Digital

Digital

Views on eHealth, big data and everything that’s not analogue.

I wonder, have you ever had a conversation with your doctor or nurse about barcodes? Not likely, I guess! Whilst the humble barcode is so ingrained in everyday life (after all, we all scan barcodes at the checkout), its potential in healthcare is both enormous, but unfortunately largely unknown. The reality is that for patients and caregivers, the beep of a scanned barcode has the possibility to help ensure that a patient receives the right medical product at the right time and that caregivers have the benefit of additional surety in their processes. Scanning barcodes can help to minimise errors due to incorrect identification of product or patient and ensure the correct product is in the hospital when the patient needs it. The global, voluntary user community, GS1 Healthcare - which brings together all healthcare supply chain stakeholders, including manufacturers, distributors, healthcare providers, solution providers, regulatory bodies and industry associations - recently produced a video to illustrate the value global standard barcodes add in hospital processes. For every one of us, this is a must-watch - after all, at one point in our lives, we will all be patients. For staff of healthcare product supplier organisations this is even more important. After all, suppliers are applying GS1 barcodes to meet a range of regulatory and trading partner requirements. In turn, these barcodes should be used by all healthcare stakeholders, most importantly, the healthcare provider organisations and staff that are issuing these suppliers’ products to patients. Please take two minutes of your time, open your minds and remember that the use of global standard barcodes in healthcare empowers all of us - patients, healthcare provider staff and healthcare provider organisations. A simple scan can contribute to doctors and nurses being able to focus even more on caring for every one of...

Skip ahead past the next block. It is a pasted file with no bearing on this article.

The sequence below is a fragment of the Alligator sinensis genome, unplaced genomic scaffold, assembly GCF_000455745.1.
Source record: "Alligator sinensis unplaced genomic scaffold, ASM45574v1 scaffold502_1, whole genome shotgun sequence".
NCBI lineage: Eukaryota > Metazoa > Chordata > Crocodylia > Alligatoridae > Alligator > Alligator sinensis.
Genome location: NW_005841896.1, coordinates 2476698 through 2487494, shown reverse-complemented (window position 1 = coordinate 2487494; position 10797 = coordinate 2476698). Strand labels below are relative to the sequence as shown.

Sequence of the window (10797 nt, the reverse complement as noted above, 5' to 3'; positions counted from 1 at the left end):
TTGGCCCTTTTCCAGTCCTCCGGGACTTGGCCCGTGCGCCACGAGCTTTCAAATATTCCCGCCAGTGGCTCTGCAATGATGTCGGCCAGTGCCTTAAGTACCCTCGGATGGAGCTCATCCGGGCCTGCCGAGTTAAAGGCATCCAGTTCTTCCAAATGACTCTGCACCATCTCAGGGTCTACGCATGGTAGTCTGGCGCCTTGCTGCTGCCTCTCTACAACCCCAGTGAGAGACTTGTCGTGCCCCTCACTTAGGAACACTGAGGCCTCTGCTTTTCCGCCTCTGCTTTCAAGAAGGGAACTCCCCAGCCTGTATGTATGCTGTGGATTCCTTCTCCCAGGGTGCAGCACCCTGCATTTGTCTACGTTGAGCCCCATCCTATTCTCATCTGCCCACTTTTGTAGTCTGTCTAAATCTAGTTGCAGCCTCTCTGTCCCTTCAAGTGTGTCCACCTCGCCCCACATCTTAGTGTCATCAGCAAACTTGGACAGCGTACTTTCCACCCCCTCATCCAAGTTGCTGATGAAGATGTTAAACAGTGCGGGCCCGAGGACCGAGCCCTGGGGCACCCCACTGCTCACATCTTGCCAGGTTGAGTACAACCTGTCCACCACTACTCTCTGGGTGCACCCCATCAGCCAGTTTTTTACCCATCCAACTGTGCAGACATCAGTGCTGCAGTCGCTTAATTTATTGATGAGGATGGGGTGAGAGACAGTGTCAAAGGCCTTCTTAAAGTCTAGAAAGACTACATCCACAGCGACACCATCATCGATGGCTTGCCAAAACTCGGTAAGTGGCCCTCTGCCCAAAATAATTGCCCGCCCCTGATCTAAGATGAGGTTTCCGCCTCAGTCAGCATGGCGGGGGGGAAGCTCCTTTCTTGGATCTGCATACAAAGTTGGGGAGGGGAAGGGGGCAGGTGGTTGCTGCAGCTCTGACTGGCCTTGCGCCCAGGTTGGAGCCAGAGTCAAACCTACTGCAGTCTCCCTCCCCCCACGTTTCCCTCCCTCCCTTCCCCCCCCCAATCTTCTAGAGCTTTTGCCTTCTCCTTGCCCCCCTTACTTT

In the second of a two-part series, Dr. Johnny Walker talks about Jinga Life and the power of managing healthcare at home. Read the first part here . We have an ever growing clinical demand and an ever rising consumer expectation to deliver "best of breed" services across every step of the patient journey. We are living in a world where consumer-led market disruption is the norm in business, where technology that at one point was contained purely in the realm of Sci-Fi is now ubiquitous and commoditized. The current resources are strained and incapable of delivering services in this way and we are buckling under the daily fight for survival at the clinical coal face. The traditional healthcare system is simply unsustainable despite the phenomenal efforts of everyone within the ecosystem in putting their shoulder to the wheel. We need to rethink the healthcare structures. An important observation from my experience is that, in 92% of cases, the ever present custodian of well-being in a family is female. Whether this is accompanying the patient, or being the first person members of the family call when they are sick, the centre of well-being in many family units is the female, the protector, the shepherd, the warrior. The Jinga [1] . Jinga Life aims to engage, embrace, enable, empower, and educate the Jinga. By populating an Electronic Health Record, designed and maintained by the Jinga for the family, extending primary care models to include the home, and using simple technologies to increase the connectivity between the Jinga and the family’s care professionals, Jinga Life desires to place the Jinga at the centre of her healthcare team. Our vision is to change focus from the traditional hospital based doctor focused solution, and put the Jinga at the core of her and her...